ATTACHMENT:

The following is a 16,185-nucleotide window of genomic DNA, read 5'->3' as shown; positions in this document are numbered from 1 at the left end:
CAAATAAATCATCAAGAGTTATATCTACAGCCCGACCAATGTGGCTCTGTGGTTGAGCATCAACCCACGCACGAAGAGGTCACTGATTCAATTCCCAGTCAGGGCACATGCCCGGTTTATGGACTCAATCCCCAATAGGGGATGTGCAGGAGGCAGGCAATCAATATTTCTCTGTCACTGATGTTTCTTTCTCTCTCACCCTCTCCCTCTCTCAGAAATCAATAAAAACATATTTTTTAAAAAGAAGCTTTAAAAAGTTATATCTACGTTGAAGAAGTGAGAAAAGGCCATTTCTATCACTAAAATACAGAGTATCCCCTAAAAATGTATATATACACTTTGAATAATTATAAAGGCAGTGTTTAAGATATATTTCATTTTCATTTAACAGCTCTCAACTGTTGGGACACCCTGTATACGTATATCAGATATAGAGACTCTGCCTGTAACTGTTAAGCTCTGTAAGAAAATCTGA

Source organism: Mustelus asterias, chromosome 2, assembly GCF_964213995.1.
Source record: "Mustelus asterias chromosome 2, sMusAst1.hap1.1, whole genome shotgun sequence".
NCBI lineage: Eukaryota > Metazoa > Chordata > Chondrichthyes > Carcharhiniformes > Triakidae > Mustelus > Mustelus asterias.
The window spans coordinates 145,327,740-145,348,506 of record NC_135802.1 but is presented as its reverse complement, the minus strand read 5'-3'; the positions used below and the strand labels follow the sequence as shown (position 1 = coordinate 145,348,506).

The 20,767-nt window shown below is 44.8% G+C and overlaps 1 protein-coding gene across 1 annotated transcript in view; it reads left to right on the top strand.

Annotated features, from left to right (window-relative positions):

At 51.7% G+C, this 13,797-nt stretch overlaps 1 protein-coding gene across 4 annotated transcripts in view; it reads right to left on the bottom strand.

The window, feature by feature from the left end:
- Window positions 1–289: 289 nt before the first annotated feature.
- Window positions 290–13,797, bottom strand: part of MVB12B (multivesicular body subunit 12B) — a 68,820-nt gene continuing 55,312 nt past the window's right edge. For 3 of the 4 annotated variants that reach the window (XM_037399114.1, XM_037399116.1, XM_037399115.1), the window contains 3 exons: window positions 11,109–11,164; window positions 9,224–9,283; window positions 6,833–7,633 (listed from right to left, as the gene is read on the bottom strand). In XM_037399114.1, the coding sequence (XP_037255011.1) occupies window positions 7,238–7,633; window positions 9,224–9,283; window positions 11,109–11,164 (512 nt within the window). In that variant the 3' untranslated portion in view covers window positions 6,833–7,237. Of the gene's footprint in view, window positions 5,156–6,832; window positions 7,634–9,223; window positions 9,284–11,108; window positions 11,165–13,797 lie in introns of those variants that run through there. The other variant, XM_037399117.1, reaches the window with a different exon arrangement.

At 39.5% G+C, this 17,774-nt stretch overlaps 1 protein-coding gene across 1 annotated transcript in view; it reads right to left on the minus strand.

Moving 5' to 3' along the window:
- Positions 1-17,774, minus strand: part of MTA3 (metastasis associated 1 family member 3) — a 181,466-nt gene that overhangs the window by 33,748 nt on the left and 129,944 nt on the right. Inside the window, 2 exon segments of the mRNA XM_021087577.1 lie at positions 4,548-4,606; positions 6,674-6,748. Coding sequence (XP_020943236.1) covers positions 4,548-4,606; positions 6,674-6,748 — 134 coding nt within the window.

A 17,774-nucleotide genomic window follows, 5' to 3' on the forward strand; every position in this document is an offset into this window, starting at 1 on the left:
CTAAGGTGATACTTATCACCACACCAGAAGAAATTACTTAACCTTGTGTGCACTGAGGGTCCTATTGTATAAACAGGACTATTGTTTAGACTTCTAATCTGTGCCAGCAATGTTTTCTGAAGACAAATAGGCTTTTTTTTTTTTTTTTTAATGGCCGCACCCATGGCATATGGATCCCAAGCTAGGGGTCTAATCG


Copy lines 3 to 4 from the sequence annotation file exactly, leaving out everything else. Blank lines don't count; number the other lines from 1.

Source organism: Mustelus asterias, chromosome 2, assembly GCF_964213995.1.
Source record: "Mustelus asterias chromosome 2, sMusAst1.hap1.1, whole genome shotgun sequence".